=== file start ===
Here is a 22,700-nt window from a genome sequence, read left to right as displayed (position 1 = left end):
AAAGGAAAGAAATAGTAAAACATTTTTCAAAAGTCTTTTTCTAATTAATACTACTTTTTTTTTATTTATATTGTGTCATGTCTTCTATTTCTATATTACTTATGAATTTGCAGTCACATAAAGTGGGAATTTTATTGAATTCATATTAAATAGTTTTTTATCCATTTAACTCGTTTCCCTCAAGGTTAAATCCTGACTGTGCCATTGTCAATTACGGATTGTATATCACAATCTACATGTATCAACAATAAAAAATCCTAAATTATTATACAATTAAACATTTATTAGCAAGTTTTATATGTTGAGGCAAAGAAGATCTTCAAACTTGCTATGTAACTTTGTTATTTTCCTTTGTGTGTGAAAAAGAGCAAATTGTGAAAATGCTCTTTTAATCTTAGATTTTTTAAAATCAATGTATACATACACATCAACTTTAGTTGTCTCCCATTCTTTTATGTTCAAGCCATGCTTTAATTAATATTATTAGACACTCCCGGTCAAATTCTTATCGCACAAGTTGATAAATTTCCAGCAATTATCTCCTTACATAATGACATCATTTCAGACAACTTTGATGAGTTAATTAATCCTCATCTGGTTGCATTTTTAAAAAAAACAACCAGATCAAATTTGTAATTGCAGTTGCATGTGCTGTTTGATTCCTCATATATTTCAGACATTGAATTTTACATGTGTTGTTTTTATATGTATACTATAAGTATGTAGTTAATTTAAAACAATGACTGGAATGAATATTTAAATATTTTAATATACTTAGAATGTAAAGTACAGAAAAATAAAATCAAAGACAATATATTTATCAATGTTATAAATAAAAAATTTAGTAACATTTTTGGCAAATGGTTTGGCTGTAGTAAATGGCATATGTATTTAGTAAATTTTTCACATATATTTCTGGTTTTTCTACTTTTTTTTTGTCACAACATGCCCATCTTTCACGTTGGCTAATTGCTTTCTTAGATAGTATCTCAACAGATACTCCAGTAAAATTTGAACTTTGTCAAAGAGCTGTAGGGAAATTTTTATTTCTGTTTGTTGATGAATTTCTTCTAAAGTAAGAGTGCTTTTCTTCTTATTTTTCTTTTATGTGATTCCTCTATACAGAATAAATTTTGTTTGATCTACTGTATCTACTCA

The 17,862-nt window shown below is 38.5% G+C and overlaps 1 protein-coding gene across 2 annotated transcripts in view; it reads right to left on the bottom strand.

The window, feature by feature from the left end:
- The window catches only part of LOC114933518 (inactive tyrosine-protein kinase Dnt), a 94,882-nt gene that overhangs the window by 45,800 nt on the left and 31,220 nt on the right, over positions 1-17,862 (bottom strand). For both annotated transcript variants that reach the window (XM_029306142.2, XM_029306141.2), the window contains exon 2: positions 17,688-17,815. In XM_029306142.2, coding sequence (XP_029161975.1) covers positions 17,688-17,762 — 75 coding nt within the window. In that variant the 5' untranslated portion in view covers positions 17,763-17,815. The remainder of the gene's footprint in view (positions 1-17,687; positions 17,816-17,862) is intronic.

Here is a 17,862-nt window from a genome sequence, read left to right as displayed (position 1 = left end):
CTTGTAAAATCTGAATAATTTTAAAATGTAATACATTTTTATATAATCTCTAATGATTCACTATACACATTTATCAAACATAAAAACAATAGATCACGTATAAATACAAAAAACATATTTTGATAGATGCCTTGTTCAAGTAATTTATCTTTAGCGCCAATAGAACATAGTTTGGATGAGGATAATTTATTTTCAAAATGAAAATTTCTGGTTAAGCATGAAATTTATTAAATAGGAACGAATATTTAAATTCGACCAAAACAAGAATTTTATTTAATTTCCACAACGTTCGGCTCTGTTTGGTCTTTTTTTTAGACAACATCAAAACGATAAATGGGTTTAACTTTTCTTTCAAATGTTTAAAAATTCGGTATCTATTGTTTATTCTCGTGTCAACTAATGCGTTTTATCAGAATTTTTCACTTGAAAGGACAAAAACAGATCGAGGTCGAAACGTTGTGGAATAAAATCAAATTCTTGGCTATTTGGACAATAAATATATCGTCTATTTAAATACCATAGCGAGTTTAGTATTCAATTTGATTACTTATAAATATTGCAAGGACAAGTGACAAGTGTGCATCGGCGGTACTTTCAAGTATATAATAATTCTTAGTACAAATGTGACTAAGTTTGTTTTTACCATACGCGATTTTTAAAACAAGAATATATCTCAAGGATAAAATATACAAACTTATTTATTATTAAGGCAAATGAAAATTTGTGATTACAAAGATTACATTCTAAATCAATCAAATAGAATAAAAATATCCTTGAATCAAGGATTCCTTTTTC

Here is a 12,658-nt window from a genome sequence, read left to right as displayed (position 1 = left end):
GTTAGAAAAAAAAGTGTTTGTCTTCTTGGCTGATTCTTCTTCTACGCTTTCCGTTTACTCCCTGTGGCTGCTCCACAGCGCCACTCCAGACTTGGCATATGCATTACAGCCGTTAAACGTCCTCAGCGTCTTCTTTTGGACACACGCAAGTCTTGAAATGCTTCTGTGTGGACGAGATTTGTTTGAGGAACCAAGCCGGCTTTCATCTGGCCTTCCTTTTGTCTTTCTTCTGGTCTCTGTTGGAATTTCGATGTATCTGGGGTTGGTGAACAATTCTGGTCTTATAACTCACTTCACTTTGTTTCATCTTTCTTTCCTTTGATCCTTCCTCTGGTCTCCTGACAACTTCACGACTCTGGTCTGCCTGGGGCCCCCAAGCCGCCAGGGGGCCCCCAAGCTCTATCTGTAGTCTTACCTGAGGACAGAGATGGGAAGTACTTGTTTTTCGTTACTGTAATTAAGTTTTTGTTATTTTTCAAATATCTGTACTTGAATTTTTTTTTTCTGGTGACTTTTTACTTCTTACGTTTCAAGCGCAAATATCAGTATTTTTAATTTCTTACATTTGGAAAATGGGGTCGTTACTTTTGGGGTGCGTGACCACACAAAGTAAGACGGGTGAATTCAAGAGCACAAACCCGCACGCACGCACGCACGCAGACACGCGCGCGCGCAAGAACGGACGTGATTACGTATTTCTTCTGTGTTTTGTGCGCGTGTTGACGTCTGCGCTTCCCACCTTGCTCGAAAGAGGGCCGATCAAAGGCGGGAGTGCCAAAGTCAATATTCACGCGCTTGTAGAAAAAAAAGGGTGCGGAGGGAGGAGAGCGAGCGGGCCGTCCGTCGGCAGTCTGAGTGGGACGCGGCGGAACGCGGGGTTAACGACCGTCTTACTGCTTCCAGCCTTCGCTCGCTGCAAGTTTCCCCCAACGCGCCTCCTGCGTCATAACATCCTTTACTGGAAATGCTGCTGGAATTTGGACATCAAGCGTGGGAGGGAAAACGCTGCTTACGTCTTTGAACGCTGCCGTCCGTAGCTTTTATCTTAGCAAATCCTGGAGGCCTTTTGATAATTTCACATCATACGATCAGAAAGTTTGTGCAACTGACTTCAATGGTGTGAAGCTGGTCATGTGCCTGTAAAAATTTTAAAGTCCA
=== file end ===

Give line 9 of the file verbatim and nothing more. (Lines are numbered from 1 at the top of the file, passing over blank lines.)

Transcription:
GTTAGAAAAAAAAGTGTTTGTCTTCTTGGCTGATTCTTCTTCTACGCTTTCCGTTTACTCCCTGTGGCTGCTCCACAGCGCCACTCCAGACTTGGCATATGCATTACAGCCGTTAAACGTCCTCAGCGTCTTCTTTTGGACACACGCAAGTCTTGAAATGCTTCTGTGTGGACGAGATTTGTTTGAGGAACCAAGCCGGCTTTCATCTGGCCTTCCTTTTGTCTTTCTTCTGGTCTCTGTTGGAATTTCGATGTATCTGGGGTTGGTGAACAATTCTGGTCTTATAACTCACTTCACTTTGTTTCATCTTTCTTTCCTTTGATCCTTCCTCTGGTCTCCTGACAACTTCACGACTCTGGTCTGCCTGGGGCCCCCAAGCCGCCAGGGGGCCCCCAAGCTCTATCTGTAGTCTTACCTGAGGACAGAGATGGGAAGTACTTGTTTTTCGTTACTGTAATTAAGTTTTTGTTATTTTTCAAATATCTGTACTTGAATTTTTTTTTTCTGGTGACTTTTTACTTCTTACGTTTCAAGCGCAAATATCAGTATTTTTAATTTCTTACATTTGGAAAATGGGGTCGTTACTTTTGGGGTGCGTGACCACACAAAGTAAGACGGGTGAATTCAAGAGCACAAACCCGCACGCACGCACGCACGCAGACACGCGCGCGCGCAAGAACGGACGTGATTACGTATTTCTTCTGTGTTTTGTGCGCGTGTTGACGTCTGCGCTTCCCACCTTGCTCGAAAGAGGGCCGATCAAAGGCGGGAGTGCCAAAGTCAATATTCACGCGCTTGTAGAAAAAAAAGGGTGCGGAGGGAGGAGAGCGAGCGGGCCGTCCGTCGGCAGTCTGAGTGGGACGCGGCGGAACGCGGGGTTAACGACCGTCTTACTGCTTCCAGCCTTCGCTCGCTGCAAGTTTCCCCCAACGCGCCTCCTGCGTCATAACATCCTTTACTGGAAATGCTGCTGGAATTTGGACATCAAGCGTGGGAGGGAAAACGCTGCTTACGTCTTTGAACGCTGCCGTCCGTAGCTTTTATCTTAGCAAATCCTGGAGGCCTTTTGATAATTTCACATCATACGATCAGAAAGTTTGTGCAACTGACTTCAATGGTGTGAAGCTGGTCATGTGCCTGTAAAAATTTTAAAGTCCA